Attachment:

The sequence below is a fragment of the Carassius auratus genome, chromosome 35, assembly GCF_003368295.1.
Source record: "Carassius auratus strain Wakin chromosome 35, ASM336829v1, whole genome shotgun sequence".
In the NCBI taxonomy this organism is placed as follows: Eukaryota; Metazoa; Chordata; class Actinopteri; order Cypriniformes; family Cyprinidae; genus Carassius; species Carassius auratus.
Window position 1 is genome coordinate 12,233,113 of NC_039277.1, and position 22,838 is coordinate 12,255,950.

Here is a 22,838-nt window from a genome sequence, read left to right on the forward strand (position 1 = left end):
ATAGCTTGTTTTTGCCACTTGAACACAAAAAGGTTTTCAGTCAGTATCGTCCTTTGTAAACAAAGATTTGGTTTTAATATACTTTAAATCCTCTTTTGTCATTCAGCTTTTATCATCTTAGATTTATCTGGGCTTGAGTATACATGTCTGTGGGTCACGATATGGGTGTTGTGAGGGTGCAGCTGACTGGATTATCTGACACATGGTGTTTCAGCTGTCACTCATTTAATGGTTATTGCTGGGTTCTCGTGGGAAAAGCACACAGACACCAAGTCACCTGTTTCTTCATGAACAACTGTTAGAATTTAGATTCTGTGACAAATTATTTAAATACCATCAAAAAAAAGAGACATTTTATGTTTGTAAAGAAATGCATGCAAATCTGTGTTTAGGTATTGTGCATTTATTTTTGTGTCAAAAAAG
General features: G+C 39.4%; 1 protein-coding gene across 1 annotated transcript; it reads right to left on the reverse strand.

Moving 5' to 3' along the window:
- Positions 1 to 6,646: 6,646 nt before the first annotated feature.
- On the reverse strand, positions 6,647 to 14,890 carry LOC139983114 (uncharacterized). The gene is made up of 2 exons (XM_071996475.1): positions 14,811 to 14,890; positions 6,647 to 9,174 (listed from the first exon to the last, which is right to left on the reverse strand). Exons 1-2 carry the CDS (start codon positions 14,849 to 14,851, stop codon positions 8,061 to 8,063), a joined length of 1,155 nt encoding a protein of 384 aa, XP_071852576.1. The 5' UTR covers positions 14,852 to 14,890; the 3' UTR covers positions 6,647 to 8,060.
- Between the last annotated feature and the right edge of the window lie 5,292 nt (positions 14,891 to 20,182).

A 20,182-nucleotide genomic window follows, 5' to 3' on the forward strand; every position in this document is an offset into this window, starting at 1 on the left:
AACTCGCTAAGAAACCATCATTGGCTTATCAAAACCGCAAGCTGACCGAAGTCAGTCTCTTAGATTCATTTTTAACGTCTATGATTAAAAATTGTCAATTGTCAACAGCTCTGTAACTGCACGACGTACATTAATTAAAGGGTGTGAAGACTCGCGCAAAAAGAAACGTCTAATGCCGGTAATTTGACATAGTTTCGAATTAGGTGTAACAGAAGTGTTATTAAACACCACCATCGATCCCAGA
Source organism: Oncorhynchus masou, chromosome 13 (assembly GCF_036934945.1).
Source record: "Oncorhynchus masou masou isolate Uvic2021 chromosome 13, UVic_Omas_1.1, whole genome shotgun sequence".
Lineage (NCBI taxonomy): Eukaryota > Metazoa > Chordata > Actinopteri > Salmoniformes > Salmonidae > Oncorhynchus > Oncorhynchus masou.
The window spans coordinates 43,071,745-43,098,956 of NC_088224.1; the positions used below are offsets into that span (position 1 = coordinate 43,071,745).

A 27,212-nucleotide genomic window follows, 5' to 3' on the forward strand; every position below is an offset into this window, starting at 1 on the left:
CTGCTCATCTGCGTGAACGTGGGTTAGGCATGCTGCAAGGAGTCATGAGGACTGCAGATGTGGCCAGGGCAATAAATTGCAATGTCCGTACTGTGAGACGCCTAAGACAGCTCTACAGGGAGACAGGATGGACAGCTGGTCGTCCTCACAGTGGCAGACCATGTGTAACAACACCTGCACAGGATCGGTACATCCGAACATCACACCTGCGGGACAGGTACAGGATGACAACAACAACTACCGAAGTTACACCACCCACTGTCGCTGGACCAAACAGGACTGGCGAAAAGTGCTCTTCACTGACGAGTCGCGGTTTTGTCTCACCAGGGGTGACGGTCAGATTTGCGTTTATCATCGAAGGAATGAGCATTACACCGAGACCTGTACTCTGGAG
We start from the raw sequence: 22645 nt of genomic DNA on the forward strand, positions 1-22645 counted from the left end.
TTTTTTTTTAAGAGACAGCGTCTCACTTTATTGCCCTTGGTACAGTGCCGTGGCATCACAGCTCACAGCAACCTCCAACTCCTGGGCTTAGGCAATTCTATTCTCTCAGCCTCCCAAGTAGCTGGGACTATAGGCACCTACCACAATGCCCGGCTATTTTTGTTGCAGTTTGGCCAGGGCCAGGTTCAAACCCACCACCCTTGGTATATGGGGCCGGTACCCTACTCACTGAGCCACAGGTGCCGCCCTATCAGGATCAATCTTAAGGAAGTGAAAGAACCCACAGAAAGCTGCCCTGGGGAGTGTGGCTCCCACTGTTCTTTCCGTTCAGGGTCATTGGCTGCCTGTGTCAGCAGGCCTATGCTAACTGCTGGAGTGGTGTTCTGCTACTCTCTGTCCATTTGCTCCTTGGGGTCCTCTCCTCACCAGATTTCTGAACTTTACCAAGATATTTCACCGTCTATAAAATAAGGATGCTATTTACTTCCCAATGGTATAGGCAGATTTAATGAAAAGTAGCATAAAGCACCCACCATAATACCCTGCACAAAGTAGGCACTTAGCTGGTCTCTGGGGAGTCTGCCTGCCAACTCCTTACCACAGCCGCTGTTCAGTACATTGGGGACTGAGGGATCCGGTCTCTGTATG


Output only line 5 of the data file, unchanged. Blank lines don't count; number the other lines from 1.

Here is a 22,838-nt window from a genome sequence, read left to right on the forward strand (position 1 = left end):